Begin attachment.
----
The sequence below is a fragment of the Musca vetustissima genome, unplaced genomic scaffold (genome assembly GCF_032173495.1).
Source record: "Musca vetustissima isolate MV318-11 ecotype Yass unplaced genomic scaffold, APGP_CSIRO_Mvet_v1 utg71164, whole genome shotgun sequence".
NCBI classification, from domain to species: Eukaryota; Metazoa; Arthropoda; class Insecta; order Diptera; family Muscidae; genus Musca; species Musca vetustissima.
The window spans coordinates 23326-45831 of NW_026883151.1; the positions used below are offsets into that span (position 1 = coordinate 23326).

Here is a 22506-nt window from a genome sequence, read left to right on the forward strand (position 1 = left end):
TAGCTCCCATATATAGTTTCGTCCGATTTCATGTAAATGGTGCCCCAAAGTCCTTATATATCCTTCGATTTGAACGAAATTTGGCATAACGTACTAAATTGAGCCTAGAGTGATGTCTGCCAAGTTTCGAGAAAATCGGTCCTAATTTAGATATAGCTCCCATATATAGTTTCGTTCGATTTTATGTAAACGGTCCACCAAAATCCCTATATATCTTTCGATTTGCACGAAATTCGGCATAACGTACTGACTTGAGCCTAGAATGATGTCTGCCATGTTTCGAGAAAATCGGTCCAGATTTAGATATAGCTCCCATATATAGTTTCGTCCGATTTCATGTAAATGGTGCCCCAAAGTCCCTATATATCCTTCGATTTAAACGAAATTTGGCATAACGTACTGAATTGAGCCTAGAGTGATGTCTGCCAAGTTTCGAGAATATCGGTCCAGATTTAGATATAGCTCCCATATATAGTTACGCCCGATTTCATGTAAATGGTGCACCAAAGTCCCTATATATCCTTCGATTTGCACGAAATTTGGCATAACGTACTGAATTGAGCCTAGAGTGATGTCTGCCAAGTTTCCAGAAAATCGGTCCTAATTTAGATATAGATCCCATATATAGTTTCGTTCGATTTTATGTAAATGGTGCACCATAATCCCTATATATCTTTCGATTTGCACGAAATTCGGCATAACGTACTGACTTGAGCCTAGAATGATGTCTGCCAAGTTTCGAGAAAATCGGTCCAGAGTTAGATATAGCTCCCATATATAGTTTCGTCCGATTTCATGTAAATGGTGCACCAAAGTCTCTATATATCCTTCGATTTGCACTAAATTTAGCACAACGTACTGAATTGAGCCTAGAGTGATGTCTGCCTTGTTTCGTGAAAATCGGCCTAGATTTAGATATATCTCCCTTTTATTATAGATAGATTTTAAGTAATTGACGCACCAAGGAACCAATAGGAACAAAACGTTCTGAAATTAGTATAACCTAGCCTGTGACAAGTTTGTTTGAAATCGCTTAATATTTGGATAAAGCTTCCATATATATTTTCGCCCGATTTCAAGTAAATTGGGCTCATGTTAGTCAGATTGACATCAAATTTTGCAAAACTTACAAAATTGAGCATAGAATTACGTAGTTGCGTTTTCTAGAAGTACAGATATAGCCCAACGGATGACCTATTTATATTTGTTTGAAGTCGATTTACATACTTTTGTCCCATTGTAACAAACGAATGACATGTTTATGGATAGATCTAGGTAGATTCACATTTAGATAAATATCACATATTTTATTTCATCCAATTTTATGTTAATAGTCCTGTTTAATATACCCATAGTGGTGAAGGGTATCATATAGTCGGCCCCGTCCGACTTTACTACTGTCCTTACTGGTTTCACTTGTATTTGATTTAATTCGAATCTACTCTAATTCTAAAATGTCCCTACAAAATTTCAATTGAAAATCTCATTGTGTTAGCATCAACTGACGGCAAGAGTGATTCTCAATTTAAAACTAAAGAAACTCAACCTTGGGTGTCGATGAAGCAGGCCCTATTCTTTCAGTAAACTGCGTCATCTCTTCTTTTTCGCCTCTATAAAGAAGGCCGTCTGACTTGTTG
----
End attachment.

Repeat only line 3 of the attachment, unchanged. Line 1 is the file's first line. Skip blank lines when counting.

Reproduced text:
NCBI classification, from domain to species: Eukaryota; Metazoa; Arthropoda; class Insecta; order Diptera; family Muscidae; genus Musca; species Musca vetustissima.